The Tibetan Book Of The Dead, Transition To The Otherworld, page 3

The Great Liberation upon Hearing: The Bardo of the Peaceful and Wrathful Deities  

Tibetan: Zab chos zhi khro dgongs pa rang grol las thos grol chen moi skor: Chos nyid bar doi gsal debs thos grol chen mo   Paro, Bhutan, 1977. I(Bhu)-Tib-149; 79-902879. [text 2, 36 folios]

According to The Bardo of the Peaceful and Wrathful Deities, which is included in Karma Lingpa's Great Liberation upon Hearing, the final moment of the dying process is marked by the sudden and dramatic appearance of the radiant clear light. As we saw in Section 2 above, the fundamental mind of clear light is said to exist beginninglessly and continuously in each individual through each lifetime and into Buddhahood itself. For those Buddhist practitioners who became accomplished in the esoteric methods of yoga and meditation previously in their lifetimes, the true nature of the radiant clear light will be immediately recognized and the wisdom necessary for full liberation from the cycle of birth and death (samsara) will be achieved. On the other hand, those who have not practiced during their lives will fail to recognize the clear light at death and will digress into the intermediate state known as the "Bardo of Reality" or Ch-nyi Bardo (chos nyid bar do), wherein the deceased experiences the visions of the one hundred Peaceful and Wrathful Deities. In our text it is stated that seven days after the initial appearance of the radiant clear light of death, the deceased awakens in the bardo, confused and bewildered by a stunning array of lights and visions. These colorful visions transform into the forty-two Peaceful Deities, who manifest in a circular pattern known as a mandala. A mandala represents a perfectly contained sacred space, a celestial realm in which reside a great pantheon of enlightened spiritual beings. On the fourteenth day, this peaceful mandala dissolves into the mandala of the fifty-eight Wrathful Deities. These Deities manifest also in the same circular pattern of their peaceful counterparts, only now each Deity appears in its terrifying form. As blood-drinking, flesh-eating demons, the Wrathful Deities symbolize the intensity or "violence," if you will, of liberation, understood here as the compassionate "murdering" of the neurotic and distorted thoughts and emotions that trap human beings in the ongoing cycle of rebirth. Some more contemporary sources assert that the Deities, in both their quiescent and frightening forms, are not really gods in the traditional sense. They are actually symbolic manifestations of psychological states in the inner space of human awareness. If the deceased is capable of properly identifying these Deities as projections of the mind and as manifest reflections of past karma, he or she will merge with the enlightened consciousness that these images represent. Once again, however, if the visions are not recognized due to fear or ignorance, the deceased falls further into the bardo realms which lead eventually to a new existence. Clearly, in the context of the Tibetan funeral rituals associated with this and other texts included in The Great Liberation upon Hearing, it is the prime responsibility of the religious specialist or 'lama' (bla ma) to gain the attention of the deceased and to make him or her aware of the visions encountered during the bardo experience.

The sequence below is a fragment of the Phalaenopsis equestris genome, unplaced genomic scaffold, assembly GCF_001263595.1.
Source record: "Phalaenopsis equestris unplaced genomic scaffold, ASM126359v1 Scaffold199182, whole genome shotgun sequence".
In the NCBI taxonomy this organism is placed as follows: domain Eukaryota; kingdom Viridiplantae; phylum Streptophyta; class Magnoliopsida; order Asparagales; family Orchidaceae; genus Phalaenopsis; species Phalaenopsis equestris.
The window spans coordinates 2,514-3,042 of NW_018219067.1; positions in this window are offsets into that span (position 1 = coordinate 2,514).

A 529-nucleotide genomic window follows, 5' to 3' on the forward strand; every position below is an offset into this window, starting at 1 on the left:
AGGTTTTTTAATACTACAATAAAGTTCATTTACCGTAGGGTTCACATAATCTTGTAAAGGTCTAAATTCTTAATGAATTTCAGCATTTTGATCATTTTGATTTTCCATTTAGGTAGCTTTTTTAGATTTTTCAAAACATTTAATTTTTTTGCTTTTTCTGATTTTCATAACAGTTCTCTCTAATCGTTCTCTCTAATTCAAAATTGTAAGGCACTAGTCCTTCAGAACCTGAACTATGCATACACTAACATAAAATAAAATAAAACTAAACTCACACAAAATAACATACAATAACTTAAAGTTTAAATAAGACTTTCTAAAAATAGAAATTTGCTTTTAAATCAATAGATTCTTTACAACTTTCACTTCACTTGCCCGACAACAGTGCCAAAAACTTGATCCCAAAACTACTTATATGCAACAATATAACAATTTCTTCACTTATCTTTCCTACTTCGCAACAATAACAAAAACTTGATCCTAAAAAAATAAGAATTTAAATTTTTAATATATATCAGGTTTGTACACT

next page
return to index